Healthcare in Italy
At first you will need private healthcare cover. However, after you have registered your residency, you can register with the Italian National Health Service (Servizio Sanitario Nazionale – SSN) through your local health authority (Azienda Sanitaria Locale – ASL). You can register for free with the SSN if you hold a UK social security form, such as an S1 form for pensioners or are an immediate family member of an Italian citizen. If you don’t qualify for free SSN registration, you may be able to pay an annual fee to register. Contact the ASL of the region you will be living in to check if they allow this.
Tax benefits in Italy
It’s worth speaking to an Italian tax accountant that has experience of dealing with the tax affairs of people moving from the UK. They should be up to date with the latest Italian tax incentives. Doing this before choosing the location for your Italian home could save you thousands in tax.
For example, British retirees have already benefited from an Italian Budget Law introduced in 2019. It offers a favourable tax regime specifically to retirees. The aim is to encourage retired people living in foreign countries to move their residence to the southern regions of Abruzzo, Apulia, Basilicata, Calabria, Campania, Molise, Sardinia or Sicily.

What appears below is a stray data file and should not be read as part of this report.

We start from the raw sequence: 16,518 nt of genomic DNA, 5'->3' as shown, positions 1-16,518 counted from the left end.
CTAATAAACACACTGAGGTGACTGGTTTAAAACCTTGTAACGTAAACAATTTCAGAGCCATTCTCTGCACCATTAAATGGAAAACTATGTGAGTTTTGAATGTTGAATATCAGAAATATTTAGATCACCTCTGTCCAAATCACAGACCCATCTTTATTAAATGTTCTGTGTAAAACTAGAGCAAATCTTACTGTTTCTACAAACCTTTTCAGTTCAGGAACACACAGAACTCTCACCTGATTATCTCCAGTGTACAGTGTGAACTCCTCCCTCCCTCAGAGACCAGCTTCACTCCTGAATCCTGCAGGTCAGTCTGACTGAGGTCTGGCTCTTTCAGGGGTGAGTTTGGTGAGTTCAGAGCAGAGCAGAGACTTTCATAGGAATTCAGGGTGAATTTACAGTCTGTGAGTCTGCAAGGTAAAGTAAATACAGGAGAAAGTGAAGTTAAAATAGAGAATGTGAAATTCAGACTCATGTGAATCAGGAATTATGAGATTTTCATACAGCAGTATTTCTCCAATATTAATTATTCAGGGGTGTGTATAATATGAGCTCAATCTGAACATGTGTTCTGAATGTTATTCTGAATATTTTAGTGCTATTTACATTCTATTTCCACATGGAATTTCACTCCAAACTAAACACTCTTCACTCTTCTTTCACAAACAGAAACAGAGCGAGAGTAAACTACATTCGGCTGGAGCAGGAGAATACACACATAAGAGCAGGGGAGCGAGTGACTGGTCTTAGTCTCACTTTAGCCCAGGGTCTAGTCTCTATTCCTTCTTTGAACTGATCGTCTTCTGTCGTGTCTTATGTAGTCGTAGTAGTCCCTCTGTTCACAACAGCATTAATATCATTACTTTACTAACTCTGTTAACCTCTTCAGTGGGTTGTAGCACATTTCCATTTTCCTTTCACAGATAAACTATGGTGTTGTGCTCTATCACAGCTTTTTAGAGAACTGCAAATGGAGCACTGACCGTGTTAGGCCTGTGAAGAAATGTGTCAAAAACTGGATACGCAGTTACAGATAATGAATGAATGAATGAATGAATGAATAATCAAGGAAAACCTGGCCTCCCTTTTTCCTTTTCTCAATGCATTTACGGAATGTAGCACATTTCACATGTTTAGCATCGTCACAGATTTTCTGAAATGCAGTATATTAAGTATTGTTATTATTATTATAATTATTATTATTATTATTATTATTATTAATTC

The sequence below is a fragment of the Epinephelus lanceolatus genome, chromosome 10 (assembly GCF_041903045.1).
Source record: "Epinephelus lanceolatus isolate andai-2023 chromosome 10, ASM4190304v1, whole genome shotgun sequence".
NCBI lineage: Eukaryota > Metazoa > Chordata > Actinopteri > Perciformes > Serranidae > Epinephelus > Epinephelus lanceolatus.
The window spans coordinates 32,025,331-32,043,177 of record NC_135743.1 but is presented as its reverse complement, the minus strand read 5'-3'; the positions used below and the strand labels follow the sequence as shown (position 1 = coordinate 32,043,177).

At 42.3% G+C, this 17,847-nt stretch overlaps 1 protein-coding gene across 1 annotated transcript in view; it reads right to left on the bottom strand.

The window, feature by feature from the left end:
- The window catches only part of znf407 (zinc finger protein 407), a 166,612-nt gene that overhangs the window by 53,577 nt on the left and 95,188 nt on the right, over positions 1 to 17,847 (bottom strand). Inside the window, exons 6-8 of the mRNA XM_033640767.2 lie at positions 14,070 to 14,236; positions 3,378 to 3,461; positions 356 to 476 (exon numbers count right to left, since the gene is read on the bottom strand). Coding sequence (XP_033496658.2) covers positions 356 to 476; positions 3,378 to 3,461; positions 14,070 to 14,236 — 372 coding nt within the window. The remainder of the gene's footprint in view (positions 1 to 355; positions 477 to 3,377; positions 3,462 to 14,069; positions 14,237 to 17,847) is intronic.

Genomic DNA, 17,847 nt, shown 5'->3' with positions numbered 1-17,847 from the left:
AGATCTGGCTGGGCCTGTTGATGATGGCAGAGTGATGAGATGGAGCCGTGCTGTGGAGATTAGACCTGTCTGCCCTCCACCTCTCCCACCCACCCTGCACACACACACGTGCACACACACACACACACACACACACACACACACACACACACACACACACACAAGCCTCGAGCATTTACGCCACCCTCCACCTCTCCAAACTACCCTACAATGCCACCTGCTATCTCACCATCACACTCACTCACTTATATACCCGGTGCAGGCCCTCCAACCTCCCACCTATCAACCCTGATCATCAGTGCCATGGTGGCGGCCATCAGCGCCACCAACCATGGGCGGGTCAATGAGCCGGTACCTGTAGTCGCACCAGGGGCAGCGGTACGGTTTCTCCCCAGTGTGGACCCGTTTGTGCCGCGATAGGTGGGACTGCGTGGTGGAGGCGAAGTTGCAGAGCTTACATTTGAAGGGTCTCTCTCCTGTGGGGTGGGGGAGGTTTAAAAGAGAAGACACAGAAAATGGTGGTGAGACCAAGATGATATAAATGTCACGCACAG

One condition is that you set up residence in a town with a population less than 20,000. According these new provisions, all income sourced outside Italy is subject to a 7% substitute tax, which applies for five years. However, after that time it will revert to the normal tax rate.
Anyone with a high net worth should also ask about Italy’s tax incentives for wealthy individuals choosing to relocate to Italy. You may be able to get a flat rate income tax charge of €100,000. Plus, for a further €25,000, the tax exemption could even be extended to a family member.
Tax related to property